The IMCCE observatory in Paris reports that the partial eclipse was spotted for the first time in Iceland at 9:58 hours British Summer Time (BST). After then, it proceeded onward through the northern hemisphere, continuing its voyage. At 14:02 hours during the British Summer Time, it will come to an end off the coast of the Indian peninsula. A total solar eclipse is scheduled to take place in North America in April 2024, and in Spain in 2026. These events will take place in other places of the world. Both of these eclipses are going to happen around the same time.
According to Dr. Robert Massey of the Royal Astronomical Society, the best place to watch the eclipse was in western Siberia because the moon blotted out more than 82% of the sun there. The Royal Observatory at Greenwich found that there was no discernible lessening in brightness anywhere in the United Kingdom as a result of the partial solar eclipse. This was the conclusion reached by the observatory. This was the observation that led the observatory to come to this conclusion.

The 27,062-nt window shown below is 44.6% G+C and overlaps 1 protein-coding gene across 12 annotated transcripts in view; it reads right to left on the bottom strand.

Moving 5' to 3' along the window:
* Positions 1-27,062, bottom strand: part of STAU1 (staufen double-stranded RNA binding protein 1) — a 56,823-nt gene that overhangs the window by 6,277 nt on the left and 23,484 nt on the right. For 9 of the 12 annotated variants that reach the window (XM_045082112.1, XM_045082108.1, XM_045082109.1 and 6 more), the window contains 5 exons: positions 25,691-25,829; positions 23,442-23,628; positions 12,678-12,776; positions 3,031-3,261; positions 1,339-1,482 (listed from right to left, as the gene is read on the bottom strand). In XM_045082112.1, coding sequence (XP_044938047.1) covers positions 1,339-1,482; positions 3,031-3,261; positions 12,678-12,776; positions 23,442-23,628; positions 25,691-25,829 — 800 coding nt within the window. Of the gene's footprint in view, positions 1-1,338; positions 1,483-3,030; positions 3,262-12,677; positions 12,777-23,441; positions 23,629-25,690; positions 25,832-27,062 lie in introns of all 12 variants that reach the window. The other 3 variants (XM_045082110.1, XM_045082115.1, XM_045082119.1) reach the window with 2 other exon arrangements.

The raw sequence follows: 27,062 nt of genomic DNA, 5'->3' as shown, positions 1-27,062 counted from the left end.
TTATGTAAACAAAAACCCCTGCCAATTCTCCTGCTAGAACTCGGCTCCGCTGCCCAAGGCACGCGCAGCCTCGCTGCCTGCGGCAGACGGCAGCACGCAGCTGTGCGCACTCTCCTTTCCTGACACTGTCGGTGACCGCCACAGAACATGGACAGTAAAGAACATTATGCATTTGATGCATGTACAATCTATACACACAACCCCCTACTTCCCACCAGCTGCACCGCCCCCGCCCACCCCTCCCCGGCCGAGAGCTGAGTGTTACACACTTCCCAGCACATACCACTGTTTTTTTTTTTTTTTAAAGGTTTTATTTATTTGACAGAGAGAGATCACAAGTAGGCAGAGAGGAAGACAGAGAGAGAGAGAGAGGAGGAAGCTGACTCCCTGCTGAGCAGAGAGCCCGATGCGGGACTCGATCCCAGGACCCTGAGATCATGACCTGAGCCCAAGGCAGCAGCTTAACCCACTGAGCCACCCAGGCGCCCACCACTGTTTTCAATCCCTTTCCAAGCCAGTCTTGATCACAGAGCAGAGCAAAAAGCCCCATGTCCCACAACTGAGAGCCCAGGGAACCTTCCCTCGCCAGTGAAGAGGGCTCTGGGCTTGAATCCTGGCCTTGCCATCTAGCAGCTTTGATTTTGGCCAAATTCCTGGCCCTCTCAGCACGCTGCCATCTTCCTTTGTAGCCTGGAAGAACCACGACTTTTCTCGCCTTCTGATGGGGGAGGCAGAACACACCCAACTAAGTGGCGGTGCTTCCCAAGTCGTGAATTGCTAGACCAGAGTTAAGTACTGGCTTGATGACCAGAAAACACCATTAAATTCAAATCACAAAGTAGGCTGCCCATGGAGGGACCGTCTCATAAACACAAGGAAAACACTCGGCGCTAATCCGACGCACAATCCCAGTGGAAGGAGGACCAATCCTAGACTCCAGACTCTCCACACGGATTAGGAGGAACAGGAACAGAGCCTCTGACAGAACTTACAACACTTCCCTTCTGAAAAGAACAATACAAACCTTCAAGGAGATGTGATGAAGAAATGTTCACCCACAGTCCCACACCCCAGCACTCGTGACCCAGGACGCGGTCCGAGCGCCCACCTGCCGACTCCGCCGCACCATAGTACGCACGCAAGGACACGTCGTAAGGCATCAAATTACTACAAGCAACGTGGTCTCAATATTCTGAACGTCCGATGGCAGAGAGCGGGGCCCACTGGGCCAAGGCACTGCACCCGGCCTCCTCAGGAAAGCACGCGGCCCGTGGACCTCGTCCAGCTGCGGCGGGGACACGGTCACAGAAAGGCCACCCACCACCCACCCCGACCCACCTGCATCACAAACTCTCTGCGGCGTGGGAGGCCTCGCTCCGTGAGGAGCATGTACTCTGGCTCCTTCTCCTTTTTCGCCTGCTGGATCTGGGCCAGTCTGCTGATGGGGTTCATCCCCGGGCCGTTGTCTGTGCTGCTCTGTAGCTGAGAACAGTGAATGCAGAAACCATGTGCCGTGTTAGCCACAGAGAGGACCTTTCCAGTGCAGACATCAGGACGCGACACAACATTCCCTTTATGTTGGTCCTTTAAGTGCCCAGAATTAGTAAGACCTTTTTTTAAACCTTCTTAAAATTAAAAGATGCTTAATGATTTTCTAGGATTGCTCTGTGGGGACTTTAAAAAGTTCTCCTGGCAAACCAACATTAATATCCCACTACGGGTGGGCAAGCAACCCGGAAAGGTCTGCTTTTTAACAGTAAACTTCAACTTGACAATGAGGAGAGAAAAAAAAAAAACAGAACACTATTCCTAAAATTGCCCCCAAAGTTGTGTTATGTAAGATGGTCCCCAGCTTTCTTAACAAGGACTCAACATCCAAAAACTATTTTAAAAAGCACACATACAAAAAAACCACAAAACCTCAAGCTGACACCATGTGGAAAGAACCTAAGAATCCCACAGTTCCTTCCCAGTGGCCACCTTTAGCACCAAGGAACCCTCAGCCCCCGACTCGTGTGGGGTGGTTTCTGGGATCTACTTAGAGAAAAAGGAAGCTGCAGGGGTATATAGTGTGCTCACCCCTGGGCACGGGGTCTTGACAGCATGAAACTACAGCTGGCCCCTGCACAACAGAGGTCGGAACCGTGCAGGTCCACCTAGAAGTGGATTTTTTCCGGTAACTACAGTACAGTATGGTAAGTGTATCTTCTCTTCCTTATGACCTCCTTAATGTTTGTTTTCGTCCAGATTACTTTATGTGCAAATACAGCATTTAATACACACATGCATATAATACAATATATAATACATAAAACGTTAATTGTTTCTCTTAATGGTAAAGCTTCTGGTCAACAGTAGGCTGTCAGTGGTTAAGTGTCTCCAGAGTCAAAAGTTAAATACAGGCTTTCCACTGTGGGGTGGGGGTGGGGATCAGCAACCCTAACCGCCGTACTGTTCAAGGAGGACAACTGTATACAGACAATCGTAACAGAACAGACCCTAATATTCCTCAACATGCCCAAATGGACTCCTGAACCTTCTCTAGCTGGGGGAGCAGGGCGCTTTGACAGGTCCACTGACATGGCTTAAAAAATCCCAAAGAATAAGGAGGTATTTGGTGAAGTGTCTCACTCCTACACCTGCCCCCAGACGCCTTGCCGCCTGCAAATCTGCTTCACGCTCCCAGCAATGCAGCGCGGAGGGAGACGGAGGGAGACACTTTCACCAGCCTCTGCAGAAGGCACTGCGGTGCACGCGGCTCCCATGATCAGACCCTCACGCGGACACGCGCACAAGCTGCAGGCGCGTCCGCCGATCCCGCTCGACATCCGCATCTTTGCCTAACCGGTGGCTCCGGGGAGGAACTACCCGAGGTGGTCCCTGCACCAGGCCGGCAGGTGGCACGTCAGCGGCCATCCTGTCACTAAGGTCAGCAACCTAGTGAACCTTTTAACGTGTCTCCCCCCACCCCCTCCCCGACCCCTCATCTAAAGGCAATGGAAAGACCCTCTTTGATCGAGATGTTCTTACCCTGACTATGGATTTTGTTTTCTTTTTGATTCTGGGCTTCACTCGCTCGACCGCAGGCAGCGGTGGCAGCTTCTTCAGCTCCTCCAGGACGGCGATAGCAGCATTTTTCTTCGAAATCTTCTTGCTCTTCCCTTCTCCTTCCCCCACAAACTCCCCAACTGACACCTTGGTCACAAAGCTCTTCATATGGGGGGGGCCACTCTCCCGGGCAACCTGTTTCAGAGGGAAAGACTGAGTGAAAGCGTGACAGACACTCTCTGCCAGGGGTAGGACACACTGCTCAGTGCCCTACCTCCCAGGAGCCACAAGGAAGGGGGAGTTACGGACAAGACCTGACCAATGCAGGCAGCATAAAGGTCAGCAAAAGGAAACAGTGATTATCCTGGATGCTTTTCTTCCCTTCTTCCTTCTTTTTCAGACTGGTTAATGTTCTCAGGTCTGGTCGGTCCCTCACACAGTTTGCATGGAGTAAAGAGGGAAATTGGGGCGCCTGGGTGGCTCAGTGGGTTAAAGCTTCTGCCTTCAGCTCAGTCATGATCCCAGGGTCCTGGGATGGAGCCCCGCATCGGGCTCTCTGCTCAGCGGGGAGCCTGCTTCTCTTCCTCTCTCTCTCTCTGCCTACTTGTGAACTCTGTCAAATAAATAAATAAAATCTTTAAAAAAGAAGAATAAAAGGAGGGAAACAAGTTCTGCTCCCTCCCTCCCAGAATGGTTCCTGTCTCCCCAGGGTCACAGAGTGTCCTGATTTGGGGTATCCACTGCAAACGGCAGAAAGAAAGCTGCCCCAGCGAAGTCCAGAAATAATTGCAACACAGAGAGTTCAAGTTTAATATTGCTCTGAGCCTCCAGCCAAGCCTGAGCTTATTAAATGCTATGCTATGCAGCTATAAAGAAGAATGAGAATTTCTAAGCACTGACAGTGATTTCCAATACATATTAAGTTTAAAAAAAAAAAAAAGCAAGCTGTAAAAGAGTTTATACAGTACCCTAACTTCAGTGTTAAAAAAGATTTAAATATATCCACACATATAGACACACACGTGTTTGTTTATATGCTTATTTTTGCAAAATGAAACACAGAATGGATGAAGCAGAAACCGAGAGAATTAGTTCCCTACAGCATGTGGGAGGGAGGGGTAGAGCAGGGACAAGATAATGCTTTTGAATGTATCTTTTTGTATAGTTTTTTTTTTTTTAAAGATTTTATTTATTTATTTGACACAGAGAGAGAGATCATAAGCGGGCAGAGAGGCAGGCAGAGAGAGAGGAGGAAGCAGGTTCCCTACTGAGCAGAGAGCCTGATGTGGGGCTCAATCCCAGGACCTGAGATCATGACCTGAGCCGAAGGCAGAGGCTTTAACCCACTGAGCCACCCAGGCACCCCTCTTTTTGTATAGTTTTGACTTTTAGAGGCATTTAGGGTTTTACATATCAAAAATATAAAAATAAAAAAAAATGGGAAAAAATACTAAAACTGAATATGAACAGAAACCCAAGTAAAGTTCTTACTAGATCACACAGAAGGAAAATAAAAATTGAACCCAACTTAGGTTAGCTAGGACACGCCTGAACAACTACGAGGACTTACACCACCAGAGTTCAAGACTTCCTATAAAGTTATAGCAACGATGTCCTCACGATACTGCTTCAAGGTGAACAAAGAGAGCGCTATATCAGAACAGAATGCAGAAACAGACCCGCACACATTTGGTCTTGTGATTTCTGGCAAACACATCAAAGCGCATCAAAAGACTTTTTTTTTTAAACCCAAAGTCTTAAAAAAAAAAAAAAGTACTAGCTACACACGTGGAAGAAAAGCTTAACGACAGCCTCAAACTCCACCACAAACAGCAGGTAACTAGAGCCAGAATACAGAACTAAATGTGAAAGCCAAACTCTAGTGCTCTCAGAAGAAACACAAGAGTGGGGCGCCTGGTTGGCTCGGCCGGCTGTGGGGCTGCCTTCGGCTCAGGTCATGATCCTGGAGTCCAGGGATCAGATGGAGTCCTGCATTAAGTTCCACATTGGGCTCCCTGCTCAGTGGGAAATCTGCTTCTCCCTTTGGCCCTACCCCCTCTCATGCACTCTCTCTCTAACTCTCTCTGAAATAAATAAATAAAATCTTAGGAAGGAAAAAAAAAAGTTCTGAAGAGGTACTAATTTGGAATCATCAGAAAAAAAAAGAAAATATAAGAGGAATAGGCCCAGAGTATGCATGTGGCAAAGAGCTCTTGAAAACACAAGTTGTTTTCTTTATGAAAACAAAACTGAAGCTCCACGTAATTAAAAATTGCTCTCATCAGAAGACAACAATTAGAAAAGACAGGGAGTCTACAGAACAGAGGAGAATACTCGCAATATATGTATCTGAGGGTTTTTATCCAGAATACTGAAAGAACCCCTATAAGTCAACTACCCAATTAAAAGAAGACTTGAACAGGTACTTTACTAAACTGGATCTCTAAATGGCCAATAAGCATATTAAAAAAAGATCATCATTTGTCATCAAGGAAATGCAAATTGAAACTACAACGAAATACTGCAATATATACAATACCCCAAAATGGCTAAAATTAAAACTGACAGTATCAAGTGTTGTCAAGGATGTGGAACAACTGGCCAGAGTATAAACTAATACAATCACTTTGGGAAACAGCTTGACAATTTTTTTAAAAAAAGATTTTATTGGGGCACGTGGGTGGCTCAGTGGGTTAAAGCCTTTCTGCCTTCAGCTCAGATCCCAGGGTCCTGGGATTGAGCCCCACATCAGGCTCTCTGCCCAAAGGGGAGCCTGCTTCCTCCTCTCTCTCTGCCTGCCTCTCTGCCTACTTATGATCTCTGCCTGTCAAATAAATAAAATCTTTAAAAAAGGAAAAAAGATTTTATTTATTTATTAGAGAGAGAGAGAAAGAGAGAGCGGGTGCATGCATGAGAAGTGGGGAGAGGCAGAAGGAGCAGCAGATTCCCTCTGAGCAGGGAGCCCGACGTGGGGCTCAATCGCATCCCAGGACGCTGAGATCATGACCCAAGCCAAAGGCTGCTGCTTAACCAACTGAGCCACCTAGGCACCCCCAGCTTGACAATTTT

At 10:08 hours British Summer Time (London time), the beginning of the partial solar eclipse, and at 10:59 hours British Summer Time, the eclipse achieved its peak intensity. It wasn’t until about noon that people in the United Kingdom were able to view it. In the midst of the eclipse, 28% of the Sun was concealed from view in Lerwick, which is situated in the Shetland Islands. This occurred during the partial solar eclipse. Because of this, some of the most favorable conditions for viewing the eclipse were produced.
Because the Earth will be in the correct position to cast a shadow on the surface of the Moon in place of the Sun, individuals in the United Kingdom will be able to experience partial lunar eclipses in October of the following year. This is because the Earth will be in the appropriate position to do so.